Didn't particularly care for the story of a baby losing and (do I need a spoiler?) her stuffed bunny. Didn't like the illustrations, either: cartoons overlayed on top of pictures of hipster New York City neighborhoods.
I've pulled it out once or twice and none of the kids have been interested. Perhaps for DS#1, who is very tightly bonded to his own bunny and long-time companion, it strikes too close to home. But I don't remember an emotional reaction to the reading, more of an "eh, whatever".
I'm glad that this wasn't my only Willems. The "Elephant and Piggy" series is far more entertaining.
(*) That was two years ago and he's fine now, thanks for asking. It was strikingly less worrisome for me than what the usual NICU parent because it was a) obvious he wouldn't be there for long and b) my 9lb+ giant looked absurdly out of place next to the tiny preemies.
Knuffle Bunny, caught my eye at the local bookstore. Filled with black and white photo's with cartoon characters imposed over the top. The art captures your attention. Then you open up this little story and are transported back to those days with small munchkins in toe. All the frustration and craziness, and joy flooded my senses and memories as I remembered my Knuffle Bunny experiences with small children.(I have five children). I found myself chuckling out loud as I came to the page with the baby under his fathers arm both with extreme looks of frustration on their faces!
So for the last week Knuffle Bunny pops into my head while I'm sitting at the doctors office or wandering through the grocery store. And a smile creeps onto my face as I'm doing all these everyday things. This is a sign of a great book when it follows me around like that. It won the Caldacott in 2005. A great one to share with children.
Always keep your child involved in helping out with easy to do small-chore-related tasks such as inserting coins into a laundry machine, helping scoop detergent out of the box into the washer, adding fabric sheets to the dryer, finding an open laundry station to fluff and fold. It will be exciting when your son or your daughter "helps" you pick out a machine at the laundry mat or helps you set up the station with a basket, cart, or to do just small chore-related tasks.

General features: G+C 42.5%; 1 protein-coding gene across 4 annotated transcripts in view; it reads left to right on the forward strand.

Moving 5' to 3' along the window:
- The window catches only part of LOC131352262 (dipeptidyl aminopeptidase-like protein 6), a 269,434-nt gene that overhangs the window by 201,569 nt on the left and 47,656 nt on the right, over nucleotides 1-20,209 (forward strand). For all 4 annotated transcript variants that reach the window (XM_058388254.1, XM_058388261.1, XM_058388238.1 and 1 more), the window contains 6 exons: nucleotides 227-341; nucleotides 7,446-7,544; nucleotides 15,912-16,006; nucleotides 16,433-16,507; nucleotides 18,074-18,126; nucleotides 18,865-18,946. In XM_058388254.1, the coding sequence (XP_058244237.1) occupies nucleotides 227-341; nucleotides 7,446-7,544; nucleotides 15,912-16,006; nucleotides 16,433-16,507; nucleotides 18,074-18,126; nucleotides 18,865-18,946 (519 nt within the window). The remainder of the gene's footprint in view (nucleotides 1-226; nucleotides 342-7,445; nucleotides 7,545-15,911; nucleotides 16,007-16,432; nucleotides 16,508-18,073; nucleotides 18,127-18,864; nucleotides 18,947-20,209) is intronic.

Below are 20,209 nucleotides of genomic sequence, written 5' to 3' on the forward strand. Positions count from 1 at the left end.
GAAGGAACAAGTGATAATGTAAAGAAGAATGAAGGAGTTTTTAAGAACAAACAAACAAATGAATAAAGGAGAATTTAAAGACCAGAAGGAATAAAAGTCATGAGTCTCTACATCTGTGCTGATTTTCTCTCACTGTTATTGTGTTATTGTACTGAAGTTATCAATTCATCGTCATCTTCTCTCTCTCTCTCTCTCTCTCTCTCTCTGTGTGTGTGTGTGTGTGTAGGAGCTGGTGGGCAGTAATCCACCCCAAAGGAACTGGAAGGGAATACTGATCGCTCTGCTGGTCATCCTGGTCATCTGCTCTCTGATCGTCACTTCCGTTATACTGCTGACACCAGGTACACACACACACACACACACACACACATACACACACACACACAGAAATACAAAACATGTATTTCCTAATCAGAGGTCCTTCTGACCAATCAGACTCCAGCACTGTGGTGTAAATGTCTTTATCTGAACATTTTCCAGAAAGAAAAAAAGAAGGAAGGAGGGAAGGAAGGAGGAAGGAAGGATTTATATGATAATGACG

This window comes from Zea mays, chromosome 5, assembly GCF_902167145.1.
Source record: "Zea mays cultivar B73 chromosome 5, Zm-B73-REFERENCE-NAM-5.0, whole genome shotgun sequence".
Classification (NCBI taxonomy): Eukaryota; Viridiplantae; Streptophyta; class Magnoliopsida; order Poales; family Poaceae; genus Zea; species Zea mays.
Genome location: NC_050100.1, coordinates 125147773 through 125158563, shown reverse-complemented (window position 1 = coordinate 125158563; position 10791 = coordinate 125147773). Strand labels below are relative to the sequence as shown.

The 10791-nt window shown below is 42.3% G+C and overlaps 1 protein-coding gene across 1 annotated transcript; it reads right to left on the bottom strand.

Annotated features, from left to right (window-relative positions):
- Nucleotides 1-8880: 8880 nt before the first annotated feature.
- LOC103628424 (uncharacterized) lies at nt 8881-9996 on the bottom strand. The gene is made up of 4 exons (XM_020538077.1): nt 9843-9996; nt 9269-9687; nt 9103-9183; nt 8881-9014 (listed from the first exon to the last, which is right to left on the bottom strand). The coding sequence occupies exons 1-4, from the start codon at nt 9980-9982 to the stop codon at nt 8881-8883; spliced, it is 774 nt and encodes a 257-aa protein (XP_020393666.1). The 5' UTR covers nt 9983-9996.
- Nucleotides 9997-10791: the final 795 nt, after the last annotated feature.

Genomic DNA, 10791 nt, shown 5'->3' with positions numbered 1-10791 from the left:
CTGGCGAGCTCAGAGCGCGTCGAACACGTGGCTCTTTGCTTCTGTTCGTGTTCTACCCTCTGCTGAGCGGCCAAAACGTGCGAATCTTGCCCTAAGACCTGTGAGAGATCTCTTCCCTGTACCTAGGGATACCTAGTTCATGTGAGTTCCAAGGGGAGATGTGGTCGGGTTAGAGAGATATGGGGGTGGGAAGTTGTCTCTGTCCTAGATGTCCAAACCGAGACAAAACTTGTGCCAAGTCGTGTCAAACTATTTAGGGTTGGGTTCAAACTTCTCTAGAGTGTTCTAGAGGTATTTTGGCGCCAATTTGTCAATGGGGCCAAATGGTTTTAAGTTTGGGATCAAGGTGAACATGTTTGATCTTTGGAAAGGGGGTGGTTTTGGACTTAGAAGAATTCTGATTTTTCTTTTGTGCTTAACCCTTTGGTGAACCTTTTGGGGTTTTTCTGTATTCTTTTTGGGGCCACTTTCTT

In this popular children’s picture book, Knuffle Bunny, Trixie, and her father take a walk to run some errands. After a stop at the laundry mat they head back home. Suddenly, Trixie realizes something is amiss. Because Trixie is a small child, she doesn’t have the words to communicate to her father what is bothering her. When they arrive home, Trixie’s mother knows right away what is wrong. Trixie, father, and mother rush out the door to make it right.
Knuffle Bunny is creatively illustrated through the use of mixed media. Cartoon characters are drawn over photographs that serve as a backdrop in each picture. The characters stand out because of Willem’s use of contrast between the black and white background and the colorful characters. Willem’s style is cartoon-like and humorous. One can see the movement in the characters as they interact in the story. It is also easy to read the emotions on the characters faces because of their exaggerated expressions. Willem’s choice of font is fun and changes in size to emphasize importance when Trixie “realized something”. We see Trixie’s distress as she tries but is unable to tell her father what is wrong. Willem’s uses roughly drawn text in text bubbles to show how Trixie is communicating and why her father is having a hard time understanding. The front end paper gives readers a hint to the whereabouts of Knuffle Bunny. This is a unique and fun picture book for children.
This is a great story that our girls could relate to. It's about a Dad and a young toddler spending time together. But it's also about the struggle of that young toddler who is learning to talk and the frustration of the Dad who doesn't understand.
In addition, it's illustrated in a very unique way, using real photographs superimposed with cartoon characters. We've read this one a few times.
Mo Willems does a beautiful job by juxtaposing the photographs depicting some background with the cartoon-like characters. The story of little Trixie and her toy is really poignant. In my opinion, the illustrations are so expressive that the text is, in fact, unnecessary. Trixie’s facial expression when she “realized something” is so telling that the readers are already aware what she realized. I enjoyed reading the book, and I felt as if I was watching some of Cartoon Network series.
Ah, Knuffle Bunny is a classic for a reason. Funny and creative and a great read-aloud. I love the mix of cartoony illustrations and black and white photos, and the story is relatable to all parents and kids. I think my favorite part of the books is the expressions on the parents' faces, starting with the photo album in front.